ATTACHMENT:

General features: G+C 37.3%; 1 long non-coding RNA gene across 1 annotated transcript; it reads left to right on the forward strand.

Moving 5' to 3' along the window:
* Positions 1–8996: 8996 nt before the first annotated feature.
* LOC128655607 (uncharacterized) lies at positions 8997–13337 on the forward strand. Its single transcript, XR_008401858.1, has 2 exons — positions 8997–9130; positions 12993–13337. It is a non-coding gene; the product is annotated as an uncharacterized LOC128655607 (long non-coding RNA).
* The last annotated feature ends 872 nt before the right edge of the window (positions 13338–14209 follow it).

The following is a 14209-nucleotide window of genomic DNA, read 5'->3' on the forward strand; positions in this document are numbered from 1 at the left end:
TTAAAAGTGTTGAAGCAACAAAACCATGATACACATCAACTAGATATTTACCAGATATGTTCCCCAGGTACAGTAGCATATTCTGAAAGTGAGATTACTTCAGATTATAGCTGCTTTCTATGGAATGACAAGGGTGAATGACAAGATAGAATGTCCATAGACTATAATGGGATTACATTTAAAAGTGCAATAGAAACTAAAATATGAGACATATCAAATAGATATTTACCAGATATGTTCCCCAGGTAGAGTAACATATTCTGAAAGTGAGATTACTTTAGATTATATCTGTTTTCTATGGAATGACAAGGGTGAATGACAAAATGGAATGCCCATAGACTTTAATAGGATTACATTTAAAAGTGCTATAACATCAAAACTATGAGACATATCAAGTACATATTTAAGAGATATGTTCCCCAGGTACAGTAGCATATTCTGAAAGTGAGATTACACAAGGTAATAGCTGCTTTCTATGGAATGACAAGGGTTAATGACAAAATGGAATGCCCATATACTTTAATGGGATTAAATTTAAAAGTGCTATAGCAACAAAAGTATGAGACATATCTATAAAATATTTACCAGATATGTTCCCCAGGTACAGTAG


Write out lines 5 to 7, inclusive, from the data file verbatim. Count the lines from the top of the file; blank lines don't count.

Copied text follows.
* The last annotated feature ends 872 nt before the right edge of the window (positions 13338–14209 follow it).

The following is a 14209-nucleotide window of genomic DNA, read 5'->3' on the forward strand; positions in this document are numbered from 1 at the left end:
TTAAAAGTGTTGAAGCAACAAAACCATGATACACATCAACTAGATATTTACCAGATATGTTCCCCAGGTACAGTAGCATATTCTGAAAGTGAGATTACTTCAGATTATAGCTGCTTTCTATGGAATGACAAGGGTGAATGACAAGATAGAATGTCCATAGACTATAATGGGATTACATTTAAAAGTGCAATAGAAACTAAAATATGAGACATATCAAATAGATATTTACCAGATATGTTCCCCAGGTAGAGTAACATATTCTGAAAGTGAGATTACTTTAGATTATATCTGTTTTCTATGGAATGACAAGGGTGAATGACAAAATGGAATGCCCATAGACTTTAATAGGATTACATTTAAAAGTGCTATAACATCAAAACTATGAGACATATCAAGTACATATTTAAGAGATATGTTCCCCAGGTACAGTAGCATATTCTGAAAGTGAGATTACACAAGGTAATAGCTGCTTTCTATGGAATGACAAGGGTTAATGACAAAATGGAATGCCCATATACTTTAATGGGATTAAATTTAAAAGTGCTATAGCAACAAAAGTATGAGACATATCTATAAAATATTTACCAGATATGTTCCCCAGGTACAGTAG